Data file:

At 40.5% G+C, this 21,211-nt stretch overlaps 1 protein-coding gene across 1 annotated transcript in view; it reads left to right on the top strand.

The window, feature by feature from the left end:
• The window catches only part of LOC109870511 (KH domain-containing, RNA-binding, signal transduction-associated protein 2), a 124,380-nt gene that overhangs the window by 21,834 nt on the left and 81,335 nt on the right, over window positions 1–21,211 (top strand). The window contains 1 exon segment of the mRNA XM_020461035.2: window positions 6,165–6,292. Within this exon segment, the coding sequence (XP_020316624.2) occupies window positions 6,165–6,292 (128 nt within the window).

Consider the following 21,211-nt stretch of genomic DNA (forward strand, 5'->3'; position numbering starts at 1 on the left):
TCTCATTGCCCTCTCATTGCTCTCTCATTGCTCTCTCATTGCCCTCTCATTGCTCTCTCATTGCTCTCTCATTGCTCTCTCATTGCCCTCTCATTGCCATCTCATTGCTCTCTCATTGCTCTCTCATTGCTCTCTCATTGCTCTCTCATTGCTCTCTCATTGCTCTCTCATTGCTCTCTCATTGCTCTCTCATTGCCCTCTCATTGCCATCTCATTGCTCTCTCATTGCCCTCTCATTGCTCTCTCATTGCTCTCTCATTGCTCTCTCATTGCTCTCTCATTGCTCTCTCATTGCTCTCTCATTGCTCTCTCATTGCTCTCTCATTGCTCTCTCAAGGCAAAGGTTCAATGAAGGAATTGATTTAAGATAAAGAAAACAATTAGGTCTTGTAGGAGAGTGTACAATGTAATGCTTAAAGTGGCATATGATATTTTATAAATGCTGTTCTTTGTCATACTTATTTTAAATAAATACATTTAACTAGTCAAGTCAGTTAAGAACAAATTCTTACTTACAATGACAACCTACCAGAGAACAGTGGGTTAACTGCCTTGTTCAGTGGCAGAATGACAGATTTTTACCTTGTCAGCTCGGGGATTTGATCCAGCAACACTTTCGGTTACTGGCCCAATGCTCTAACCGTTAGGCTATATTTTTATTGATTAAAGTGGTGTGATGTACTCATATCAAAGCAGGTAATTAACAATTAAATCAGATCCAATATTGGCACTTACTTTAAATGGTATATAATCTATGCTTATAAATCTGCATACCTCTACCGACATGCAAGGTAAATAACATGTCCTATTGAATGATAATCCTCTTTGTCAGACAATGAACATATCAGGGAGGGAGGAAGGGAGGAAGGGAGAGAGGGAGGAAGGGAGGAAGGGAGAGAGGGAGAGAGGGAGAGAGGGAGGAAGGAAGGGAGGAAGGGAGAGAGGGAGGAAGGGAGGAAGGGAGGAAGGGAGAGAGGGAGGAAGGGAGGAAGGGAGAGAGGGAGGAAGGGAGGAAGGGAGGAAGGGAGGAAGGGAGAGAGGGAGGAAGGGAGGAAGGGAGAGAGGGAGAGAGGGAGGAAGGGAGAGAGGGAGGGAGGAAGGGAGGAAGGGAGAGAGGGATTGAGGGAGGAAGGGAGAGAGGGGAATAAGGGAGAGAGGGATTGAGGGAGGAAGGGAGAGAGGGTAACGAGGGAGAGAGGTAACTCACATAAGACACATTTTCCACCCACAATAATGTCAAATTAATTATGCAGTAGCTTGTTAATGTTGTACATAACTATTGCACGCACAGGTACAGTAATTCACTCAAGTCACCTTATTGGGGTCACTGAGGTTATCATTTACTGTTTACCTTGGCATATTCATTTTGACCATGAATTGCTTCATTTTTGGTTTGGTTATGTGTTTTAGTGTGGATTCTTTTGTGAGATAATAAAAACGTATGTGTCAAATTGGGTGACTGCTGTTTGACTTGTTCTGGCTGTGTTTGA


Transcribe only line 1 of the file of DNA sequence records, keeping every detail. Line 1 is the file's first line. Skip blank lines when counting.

At 40.5% G+C, this 21,211-nt stretch overlaps 1 protein-coding gene across 1 annotated transcript in view; it reads left to right on the top strand.